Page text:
There can be times when you're looking at a plant, and it just looks wrong. You aren't quite sure what it might be, specifically, but you think that, maybe, it feels unhealthy. Now this can be any kind of plant - from that stately tree in the yard, to the lettuce in your veggie plots, to one of your favorite houseplants in the window.
Often, you want to call the master gardener help line for information, but what if you're not even sure what to ask.
Here's a few pointers to give you some direction, before you call for help.
It might be easiest to look first at the plant, and then at the environment where it's been living.
What is it about the plant that seems - wrong?
You should usually look at the leaves before any other part.
Are they the right shape? Can you see any deformity? If so, look closer. Curled leaves or twisted ones often mean that insects or mites have set up housekeeping. Little fluffy white masses on the underside of the leaf, or where the leaf is joined to the plant, indicate a particular problem insect that's a real problem on cactus.
Are there holes in the leaves? Are they small, with a yellowish halo around the edge? That frequently means there's a disease at work.
Are the leaves the right color? Are certain areas of them discolored? One widespread problem we have in the desert southwest is due to alkaline soil. The veins in the leaves stay green but the rest becomes pale, maybe even white. Or perhaps the perimeter of the leaves is yellow. Any of these can be due to nutrient deficiencies.
Is there are a difference in the leaf color at the top of the plant, that's the newer leaves, from the ones at the bottom, the older leaves? That can be due to a deficiency of some nutrient, but it can also mean something completely different, poor drainage.
After the leaves, look at the overall plant (which, remember, could be a tree, a shrub, the philodendron on your windowsill). Does it look like the problem is spread all over, or is just in one area? See if there's a broken limb. If you're lucky, the problem might be something you can just prune away.
Not only do you have to look at the plant, but you need to check out its surroundings. If you touch the soil, you should be able to tell if it's too dry or wet. How often do you irrigate? Have you watered this plant? How often? Is it sitting in water? Like I've said umpteen times, poor drainage is one of the most common causes of plant death in Southern Nevada landscapes. Or landscapes anywhere, for that matter.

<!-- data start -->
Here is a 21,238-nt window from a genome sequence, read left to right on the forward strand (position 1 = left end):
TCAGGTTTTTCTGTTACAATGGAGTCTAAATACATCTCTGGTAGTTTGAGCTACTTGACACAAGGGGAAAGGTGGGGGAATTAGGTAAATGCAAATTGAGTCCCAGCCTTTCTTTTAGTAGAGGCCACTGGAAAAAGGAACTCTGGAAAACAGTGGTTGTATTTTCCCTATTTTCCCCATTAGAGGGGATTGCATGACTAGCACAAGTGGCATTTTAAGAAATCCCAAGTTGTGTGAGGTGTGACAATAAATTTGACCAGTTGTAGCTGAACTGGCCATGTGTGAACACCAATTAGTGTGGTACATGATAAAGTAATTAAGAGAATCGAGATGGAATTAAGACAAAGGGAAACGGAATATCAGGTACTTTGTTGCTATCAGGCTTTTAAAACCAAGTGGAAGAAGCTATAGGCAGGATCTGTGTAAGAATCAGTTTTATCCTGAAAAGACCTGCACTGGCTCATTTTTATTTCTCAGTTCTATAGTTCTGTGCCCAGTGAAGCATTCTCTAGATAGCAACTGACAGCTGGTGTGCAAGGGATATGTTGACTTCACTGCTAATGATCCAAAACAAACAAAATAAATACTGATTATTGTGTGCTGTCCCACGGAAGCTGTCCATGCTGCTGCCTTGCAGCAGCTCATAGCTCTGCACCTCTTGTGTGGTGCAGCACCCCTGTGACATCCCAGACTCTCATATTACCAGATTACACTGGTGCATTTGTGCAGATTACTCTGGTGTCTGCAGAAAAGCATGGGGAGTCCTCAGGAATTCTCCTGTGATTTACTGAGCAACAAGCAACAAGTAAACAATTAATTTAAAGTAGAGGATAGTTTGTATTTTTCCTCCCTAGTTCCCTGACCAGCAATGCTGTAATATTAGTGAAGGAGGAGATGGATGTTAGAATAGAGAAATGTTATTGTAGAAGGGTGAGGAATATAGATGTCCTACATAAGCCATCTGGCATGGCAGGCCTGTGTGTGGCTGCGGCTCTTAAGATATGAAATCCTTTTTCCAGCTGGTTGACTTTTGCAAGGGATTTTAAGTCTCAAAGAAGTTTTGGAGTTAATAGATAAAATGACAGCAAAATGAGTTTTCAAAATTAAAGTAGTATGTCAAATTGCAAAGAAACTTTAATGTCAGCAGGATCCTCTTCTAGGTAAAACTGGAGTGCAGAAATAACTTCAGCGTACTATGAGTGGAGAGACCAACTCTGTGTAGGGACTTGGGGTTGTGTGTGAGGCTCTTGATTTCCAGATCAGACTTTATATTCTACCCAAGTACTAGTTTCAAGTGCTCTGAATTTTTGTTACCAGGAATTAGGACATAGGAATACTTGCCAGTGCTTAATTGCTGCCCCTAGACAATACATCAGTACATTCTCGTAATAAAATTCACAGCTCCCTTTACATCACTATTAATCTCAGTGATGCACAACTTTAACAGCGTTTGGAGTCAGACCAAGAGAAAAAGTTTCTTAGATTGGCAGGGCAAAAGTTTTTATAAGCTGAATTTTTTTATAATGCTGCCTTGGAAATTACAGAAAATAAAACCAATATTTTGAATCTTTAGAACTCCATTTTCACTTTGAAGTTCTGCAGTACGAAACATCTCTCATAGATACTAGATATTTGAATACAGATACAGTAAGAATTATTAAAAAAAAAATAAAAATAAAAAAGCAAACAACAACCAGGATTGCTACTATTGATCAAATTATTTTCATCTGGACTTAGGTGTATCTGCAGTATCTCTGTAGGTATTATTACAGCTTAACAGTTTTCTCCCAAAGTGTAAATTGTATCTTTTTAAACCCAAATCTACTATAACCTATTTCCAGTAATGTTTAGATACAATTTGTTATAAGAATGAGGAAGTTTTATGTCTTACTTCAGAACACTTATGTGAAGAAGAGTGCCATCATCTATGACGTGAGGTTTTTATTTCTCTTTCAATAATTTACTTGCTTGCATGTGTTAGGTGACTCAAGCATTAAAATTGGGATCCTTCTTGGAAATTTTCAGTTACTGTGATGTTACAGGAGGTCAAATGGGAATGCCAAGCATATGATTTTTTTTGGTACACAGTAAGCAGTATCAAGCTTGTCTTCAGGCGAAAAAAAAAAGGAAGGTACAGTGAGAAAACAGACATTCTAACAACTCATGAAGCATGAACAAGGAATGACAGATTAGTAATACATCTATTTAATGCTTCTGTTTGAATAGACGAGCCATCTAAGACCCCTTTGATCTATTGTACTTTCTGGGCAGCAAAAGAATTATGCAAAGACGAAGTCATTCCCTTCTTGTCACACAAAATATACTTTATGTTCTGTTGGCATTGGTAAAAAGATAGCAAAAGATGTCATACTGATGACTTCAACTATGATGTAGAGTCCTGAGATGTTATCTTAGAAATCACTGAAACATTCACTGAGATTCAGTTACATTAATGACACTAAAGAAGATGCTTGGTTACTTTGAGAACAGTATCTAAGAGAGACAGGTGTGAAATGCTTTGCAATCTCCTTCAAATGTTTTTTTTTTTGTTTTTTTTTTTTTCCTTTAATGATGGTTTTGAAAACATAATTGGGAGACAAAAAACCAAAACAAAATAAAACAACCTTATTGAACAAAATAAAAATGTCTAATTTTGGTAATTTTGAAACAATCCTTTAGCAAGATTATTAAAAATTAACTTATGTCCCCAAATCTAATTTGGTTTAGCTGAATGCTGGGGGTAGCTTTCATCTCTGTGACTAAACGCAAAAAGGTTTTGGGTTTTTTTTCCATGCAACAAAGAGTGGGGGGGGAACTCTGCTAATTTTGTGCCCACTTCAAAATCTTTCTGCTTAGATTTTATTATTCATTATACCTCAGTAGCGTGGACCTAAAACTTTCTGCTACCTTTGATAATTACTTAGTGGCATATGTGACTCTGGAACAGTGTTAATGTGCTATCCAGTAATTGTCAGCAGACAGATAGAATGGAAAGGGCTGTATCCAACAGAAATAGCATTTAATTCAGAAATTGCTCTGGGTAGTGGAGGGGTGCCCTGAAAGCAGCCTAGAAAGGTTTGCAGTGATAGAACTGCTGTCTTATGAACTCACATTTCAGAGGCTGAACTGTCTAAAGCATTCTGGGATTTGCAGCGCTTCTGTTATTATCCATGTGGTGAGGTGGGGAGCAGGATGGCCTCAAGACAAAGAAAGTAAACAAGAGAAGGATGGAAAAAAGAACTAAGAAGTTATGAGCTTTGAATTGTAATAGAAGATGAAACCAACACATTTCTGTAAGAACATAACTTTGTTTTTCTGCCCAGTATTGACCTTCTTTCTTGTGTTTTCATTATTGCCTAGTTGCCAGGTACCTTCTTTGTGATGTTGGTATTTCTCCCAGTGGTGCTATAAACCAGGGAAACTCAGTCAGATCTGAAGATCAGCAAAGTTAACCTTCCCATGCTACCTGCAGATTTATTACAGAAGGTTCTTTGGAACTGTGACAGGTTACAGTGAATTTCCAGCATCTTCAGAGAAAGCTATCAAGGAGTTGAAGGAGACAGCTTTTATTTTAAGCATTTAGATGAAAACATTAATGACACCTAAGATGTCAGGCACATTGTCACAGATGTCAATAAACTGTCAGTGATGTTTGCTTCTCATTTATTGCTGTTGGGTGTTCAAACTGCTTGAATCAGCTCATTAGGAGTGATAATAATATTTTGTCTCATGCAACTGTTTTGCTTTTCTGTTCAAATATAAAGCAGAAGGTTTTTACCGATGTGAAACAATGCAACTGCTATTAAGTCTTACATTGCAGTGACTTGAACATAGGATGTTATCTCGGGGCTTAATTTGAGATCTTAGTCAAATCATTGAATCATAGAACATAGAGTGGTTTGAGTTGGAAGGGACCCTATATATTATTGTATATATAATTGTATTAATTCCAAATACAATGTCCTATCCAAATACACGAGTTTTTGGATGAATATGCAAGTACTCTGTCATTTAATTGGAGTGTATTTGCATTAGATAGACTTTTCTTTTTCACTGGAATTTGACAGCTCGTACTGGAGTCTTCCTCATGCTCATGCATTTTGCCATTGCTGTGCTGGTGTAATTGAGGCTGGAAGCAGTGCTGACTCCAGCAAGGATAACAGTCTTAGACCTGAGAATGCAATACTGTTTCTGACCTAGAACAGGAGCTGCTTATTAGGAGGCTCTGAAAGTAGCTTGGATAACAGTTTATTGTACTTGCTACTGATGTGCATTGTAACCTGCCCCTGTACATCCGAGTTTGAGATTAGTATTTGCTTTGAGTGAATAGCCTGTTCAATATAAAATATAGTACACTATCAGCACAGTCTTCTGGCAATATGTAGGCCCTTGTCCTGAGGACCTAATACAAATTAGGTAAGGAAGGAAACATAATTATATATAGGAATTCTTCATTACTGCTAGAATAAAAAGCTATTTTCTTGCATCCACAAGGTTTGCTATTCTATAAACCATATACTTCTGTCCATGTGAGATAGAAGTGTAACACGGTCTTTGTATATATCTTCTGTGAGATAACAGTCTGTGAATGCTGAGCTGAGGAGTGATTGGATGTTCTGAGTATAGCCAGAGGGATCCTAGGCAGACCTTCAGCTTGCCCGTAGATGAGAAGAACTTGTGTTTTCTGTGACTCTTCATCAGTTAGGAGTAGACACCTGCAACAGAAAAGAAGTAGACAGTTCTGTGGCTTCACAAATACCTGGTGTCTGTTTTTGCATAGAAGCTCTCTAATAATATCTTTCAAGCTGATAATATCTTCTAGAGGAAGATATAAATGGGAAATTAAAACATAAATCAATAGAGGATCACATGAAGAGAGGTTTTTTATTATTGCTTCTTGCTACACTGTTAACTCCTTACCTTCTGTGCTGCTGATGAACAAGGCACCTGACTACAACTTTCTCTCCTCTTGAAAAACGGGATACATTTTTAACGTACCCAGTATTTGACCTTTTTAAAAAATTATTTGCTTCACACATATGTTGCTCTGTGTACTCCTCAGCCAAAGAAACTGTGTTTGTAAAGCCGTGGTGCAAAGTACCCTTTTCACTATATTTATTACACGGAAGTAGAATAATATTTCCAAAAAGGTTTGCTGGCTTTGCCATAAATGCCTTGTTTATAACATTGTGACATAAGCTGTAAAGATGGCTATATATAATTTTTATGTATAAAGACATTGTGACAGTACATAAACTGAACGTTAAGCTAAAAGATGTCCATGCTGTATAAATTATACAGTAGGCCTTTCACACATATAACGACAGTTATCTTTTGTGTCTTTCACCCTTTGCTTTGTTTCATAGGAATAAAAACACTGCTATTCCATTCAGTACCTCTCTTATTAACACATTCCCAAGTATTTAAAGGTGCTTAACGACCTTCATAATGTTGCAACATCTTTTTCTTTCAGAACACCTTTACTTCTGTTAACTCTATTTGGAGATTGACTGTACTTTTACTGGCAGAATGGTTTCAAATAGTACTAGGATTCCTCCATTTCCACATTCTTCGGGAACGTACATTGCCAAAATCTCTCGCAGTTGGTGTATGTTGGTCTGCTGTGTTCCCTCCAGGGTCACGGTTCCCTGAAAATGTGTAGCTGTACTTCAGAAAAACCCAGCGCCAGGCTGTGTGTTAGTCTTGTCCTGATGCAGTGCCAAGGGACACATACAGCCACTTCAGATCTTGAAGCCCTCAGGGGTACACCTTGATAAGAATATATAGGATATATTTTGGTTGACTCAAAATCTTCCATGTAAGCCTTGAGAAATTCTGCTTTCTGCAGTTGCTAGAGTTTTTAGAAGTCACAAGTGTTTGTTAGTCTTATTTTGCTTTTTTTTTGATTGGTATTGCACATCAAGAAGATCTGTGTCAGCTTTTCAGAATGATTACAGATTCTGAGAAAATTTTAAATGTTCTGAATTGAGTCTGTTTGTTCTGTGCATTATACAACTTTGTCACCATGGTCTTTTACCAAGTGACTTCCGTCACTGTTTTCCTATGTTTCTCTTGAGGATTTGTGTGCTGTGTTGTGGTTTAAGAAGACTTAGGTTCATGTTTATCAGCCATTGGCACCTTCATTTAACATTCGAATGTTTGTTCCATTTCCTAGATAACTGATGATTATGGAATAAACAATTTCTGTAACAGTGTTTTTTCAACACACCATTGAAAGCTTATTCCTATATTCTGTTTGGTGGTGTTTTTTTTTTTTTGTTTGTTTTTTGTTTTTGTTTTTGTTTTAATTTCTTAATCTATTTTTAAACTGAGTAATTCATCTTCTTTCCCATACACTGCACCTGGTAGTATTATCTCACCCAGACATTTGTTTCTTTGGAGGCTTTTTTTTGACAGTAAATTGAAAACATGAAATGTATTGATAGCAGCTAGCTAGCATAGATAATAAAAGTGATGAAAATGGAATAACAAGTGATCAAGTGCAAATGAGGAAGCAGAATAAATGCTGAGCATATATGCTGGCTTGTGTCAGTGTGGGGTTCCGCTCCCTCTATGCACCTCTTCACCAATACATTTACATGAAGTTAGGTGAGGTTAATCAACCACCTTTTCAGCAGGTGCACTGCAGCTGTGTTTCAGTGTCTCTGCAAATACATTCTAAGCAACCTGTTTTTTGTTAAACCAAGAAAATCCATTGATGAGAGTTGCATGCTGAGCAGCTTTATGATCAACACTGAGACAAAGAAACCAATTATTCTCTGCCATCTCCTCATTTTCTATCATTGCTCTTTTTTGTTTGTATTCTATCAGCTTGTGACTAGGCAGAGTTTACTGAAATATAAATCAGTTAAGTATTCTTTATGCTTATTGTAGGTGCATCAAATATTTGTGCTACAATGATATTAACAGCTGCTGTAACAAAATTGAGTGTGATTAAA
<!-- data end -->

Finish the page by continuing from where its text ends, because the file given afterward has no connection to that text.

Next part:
How deep, and more important, how wide was the hole where you put that tree or bush? You've heard that the hole should be no deeper than the plant you're putting in it, but it should be three to five times as wide. It almost sounds counterintuitive, but shrubs and trees do so much better under those conditions.
Some plants get put in places that are just too hostile for them. Several plants that will survive if they're protected, say in a north facing situation, will fry under conditions of hot, western light.
Many of our favorite indoor plants originated in the tropics.
They thrive with lots of warmth, but they also need high humidity. Have you been providing that? - remember, it doesn't come naturally in the desert. Occasionally they'll get scorched if they're too close to a very sunny window.
Have you fertilized your plants? Soils in the desert southwest are notoriously infertile. Your fertilizer can be your own compost or something you pour from a can. A fertilizer that's listed as 'all-purpose' will frequently give plants a boost. It won't cure diseases or repel insects, but healthy plants are much better equipped to deal with them.
Have you used an herbicide anywhere? Worse yet, has one of your neighbors used one? This would have been a particular problem when our temperatures were up to a gazillion degrees for weeks on end. Many pesticides have an advisory that gives the upper temperature limit for use. Spray something when it's warmer, and you cause problems as it drifts away, off target and doing all kinds of damage. I've even heard of people using herbicides when they should have used an insecticide, with disastrous results.
There's a host of reasons for plants to look forlorn, but looking closely at them will give you a head start on solving the problems. At least it'll be a start if you search for help from a Master Gardener.
For KNPR's Desert Bloom, this is Dr. Angela O'Callaghan of the University of Nevada Cooperative Extension.
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